As our international image and with it our global influence has decreased, many countries are realizing that overly friendly or close relations with the United States are no longer necessary to their survival.Beyond such overt encroachments by competitors, much of America’s own policy towards Latin America has led to a cooling of relations between Washington and much of the region.
We have continued to insist that NAFTA and CAFTA have promoted growth despite evidence to the contrary. Meanwhile, bilateral agreements with Colombia, Panama, and Peru are pending specific conditions or Congressional approval.
Despite the free trade agreements in place and under negotiation, the de facto death of the US-backed Free Trade Area of the Americas (FTAA) seems to be indicative of a broader trend in Latin America which recognizes that we live in an incredibly globalized world where capital and markets can be found just as easily in China or Russia as they can in the United States.
While Russia has been focused largely on military sales, China has kept itself open to any and all opportunities. Two-way trade with the region shot up twelvefold since 1995 to $110 billion last year, according to the Inter-American Development Bank. China’s share of the region’s imports also jumped, to 24 percent from 9.8 percent in 1990, while the U.S. share shrunk to 34 percent from 43 percent.
Additionally, China has offered loans with far less conditions than international or American institutions.However Latin America is not only looking for assistance from America’s global competitors; the region is increasingly turning inward to solve its problems. The economic crisis and the global powers’ uncoordinated reactions reaffirmed that developing countries would have to unite if they were to weather this economic storm, and the political and social challenges that came with it.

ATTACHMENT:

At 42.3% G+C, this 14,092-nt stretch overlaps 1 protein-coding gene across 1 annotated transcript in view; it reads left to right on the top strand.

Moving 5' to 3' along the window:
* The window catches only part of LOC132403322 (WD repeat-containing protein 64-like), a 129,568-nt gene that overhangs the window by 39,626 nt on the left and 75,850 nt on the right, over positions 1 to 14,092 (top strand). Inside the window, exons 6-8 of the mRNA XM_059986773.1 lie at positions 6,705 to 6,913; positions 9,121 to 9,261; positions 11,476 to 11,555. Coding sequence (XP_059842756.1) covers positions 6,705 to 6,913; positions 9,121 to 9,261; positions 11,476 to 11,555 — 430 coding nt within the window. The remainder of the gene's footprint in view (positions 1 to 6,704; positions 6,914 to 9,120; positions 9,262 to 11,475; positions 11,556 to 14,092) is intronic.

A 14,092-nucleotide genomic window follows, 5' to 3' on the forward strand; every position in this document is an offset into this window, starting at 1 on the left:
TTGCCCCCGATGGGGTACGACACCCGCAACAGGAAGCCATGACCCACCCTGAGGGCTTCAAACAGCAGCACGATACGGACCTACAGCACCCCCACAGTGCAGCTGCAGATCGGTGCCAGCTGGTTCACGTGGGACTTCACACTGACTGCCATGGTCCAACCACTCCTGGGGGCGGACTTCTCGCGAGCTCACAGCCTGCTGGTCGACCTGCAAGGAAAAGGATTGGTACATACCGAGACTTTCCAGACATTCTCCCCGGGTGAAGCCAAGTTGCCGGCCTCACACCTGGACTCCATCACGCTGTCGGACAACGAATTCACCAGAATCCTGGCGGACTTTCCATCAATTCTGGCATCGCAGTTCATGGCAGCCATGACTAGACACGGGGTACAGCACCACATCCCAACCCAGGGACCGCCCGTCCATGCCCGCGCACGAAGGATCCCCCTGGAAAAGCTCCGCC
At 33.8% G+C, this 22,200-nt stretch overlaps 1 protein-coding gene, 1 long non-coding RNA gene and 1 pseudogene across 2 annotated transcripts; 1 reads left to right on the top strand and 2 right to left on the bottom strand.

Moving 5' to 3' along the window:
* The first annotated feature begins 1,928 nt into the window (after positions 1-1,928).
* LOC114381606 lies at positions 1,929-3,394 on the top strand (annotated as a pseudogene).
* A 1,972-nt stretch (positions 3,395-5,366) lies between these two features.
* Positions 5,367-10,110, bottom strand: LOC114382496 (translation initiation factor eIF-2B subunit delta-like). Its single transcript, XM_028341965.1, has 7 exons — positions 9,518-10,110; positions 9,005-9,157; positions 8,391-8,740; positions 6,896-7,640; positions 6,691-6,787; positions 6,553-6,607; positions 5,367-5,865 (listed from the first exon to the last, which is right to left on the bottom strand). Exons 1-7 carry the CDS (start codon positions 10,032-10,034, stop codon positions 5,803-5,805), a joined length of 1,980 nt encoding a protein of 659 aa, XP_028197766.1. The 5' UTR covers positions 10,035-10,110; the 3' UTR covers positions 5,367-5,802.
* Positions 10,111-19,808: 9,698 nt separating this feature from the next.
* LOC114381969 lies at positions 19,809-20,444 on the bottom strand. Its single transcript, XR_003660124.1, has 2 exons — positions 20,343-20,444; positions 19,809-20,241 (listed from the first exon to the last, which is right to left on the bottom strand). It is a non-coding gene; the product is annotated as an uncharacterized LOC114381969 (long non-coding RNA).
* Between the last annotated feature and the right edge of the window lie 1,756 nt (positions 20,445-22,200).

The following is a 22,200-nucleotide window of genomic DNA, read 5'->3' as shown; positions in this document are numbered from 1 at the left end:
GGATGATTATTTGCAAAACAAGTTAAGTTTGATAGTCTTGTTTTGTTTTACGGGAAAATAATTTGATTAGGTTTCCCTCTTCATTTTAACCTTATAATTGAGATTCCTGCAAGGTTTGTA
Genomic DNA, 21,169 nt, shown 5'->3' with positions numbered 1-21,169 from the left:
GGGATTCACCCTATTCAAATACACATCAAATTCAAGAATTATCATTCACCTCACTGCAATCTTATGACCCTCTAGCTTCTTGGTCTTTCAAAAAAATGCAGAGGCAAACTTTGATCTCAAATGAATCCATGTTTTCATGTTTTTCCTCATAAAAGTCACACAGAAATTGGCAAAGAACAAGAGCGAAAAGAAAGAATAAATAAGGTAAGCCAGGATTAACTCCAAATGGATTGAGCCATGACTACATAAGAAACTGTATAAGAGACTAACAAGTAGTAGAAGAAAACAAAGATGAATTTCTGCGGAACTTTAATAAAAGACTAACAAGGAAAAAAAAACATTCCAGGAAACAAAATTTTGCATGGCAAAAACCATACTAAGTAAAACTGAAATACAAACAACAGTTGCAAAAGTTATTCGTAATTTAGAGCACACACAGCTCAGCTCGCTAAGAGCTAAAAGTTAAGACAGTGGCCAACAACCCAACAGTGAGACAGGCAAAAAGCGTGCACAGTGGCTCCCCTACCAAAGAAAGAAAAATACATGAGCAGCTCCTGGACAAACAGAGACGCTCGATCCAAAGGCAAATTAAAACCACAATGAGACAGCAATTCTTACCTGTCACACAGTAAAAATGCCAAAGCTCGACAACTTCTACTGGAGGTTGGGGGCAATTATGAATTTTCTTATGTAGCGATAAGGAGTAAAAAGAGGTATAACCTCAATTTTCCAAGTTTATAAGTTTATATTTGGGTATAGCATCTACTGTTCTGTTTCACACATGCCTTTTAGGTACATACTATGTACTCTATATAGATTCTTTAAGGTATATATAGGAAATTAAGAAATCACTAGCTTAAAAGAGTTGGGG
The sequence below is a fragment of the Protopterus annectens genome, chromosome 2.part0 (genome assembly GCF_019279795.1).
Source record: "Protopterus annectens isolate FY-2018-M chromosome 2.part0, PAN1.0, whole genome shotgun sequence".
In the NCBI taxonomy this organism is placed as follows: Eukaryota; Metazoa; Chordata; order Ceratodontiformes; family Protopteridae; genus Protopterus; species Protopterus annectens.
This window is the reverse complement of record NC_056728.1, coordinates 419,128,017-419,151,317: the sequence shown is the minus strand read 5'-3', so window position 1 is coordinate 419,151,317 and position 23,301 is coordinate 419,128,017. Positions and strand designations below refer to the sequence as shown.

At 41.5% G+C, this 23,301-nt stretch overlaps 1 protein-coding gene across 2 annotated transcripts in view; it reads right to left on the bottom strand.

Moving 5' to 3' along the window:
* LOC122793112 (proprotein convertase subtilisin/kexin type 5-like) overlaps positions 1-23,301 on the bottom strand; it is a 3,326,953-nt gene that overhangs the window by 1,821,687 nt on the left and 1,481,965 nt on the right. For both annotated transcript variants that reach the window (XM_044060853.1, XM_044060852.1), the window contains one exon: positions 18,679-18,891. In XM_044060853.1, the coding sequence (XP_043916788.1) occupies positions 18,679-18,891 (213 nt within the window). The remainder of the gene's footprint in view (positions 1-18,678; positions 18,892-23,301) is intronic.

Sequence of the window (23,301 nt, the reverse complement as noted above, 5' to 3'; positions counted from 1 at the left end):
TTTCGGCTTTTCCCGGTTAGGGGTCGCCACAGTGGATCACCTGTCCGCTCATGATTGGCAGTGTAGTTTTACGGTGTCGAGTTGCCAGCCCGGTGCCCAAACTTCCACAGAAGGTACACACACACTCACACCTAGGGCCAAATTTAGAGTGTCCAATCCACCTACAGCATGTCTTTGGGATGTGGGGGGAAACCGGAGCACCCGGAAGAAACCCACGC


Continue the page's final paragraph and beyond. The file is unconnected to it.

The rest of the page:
A recent regional summit put a much finer point on it by excluding the United States and inviting Cuba, which Washington has attempted to make a pariah in the hemisphere. Raul Castro’s presence and the warm welcome extended him by the summit’s host, Brazil’s President Lula, and their counterparts from the 31 other countries represented marked a sharp deviation from Cuba’s 1961 expulsion from the Organization of American States (OAS) at the United State’s behest.
The summit, which called for greater economic integration (including very vocal and at times confrontational calls to lift the embargo on Cuba), a regional bank for countries to turn to before the despised IMF and World Bank, and reducing dependence on US arms by improving South American defense industries. To some, this summit gives the image of a region that is turning increasingly hostile towards that US.
But in reality, no leader in the area is demanding anything from the United States beyond respect of their sovereignty and their right to make decisions in the best interest of their people. Where those interests are in agreement with ours, as they often are, we can work in concert to achieve common goals. Where they conflict, we must realize that we can no longer impose our will upon the Latin American people. That, at the very least, has been made thoroughly clear.